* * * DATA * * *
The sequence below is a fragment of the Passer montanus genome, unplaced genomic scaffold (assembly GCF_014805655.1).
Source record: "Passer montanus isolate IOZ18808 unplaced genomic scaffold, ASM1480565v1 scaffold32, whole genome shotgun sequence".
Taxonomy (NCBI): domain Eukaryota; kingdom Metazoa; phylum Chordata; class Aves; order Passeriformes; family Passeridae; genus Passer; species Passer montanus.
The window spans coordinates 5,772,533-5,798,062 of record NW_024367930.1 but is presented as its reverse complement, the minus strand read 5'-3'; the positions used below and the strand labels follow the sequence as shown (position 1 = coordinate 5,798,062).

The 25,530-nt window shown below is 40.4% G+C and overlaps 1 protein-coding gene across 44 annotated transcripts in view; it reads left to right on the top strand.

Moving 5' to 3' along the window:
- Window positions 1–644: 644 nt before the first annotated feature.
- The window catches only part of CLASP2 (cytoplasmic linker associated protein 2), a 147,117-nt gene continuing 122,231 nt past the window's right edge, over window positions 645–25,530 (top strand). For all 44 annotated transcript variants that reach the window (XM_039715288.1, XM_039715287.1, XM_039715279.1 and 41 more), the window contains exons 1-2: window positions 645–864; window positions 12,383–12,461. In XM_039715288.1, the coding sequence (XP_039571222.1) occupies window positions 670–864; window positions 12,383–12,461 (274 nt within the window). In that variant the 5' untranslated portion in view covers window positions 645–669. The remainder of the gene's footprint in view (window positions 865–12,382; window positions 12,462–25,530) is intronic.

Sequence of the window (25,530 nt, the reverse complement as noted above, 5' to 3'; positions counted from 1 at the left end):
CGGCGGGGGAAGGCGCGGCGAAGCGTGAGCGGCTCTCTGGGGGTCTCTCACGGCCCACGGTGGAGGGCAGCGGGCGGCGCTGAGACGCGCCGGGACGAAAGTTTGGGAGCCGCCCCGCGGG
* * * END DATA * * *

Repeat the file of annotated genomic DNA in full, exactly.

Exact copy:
The sequence below is a fragment of the Passer montanus genome, unplaced genomic scaffold (assembly GCF_014805655.1).
Source record: "Passer montanus isolate IOZ18808 unplaced genomic scaffold, ASM1480565v1 scaffold32, whole genome shotgun sequence".
Taxonomy (NCBI): domain Eukaryota; kingdom Metazoa; phylum Chordata; class Aves; order Passeriformes; family Passeridae; genus Passer; species Passer montanus.
The window spans coordinates 5,772,533-5,798,062 of record NW_024367930.1 but is presented as its reverse complement, the minus strand read 5'-3'; the positions used below and the strand labels follow the sequence as shown (position 1 = coordinate 5,798,062).

The 25,530-nt window shown below is 40.4% G+C and overlaps 1 protein-coding gene across 44 annotated transcripts in view; it reads left to right on the top strand.

Moving 5' to 3' along the window:
- Window positions 1–644: 644 nt before the first annotated feature.
- The window catches only part of CLASP2 (cytoplasmic linker associated protein 2), a 147,117-nt gene continuing 122,231 nt past the window's right edge, over window positions 645–25,530 (top strand). For all 44 annotated transcript variants that reach the window (XM_039715288.1, XM_039715287.1, XM_039715279.1 and 41 more), the window contains exons 1-2: window positions 645–864; window positions 12,383–12,461. In XM_039715288.1, the coding sequence (XP_039571222.1) occupies window positions 670–864; window positions 12,383–12,461 (274 nt within the window). In that variant the 5' untranslated portion in view covers window positions 645–669. The remainder of the gene's footprint in view (window positions 865–12,382; window positions 12,462–25,530) is intronic.

Sequence of the window (25,530 nt, the reverse complement as noted above, 5' to 3'; positions counted from 1 at the left end):
CGGCGGGGGAAGGCGCGGCGAAGCGTGAGCGGCTCTCTGGGGGTCTCTCACGGCCCACGGTGGAGGGCAGCGGGCGGCGCTGAGACGCGCCGGGACGAAAGTTTGGGAGCCGCCCCGCGGG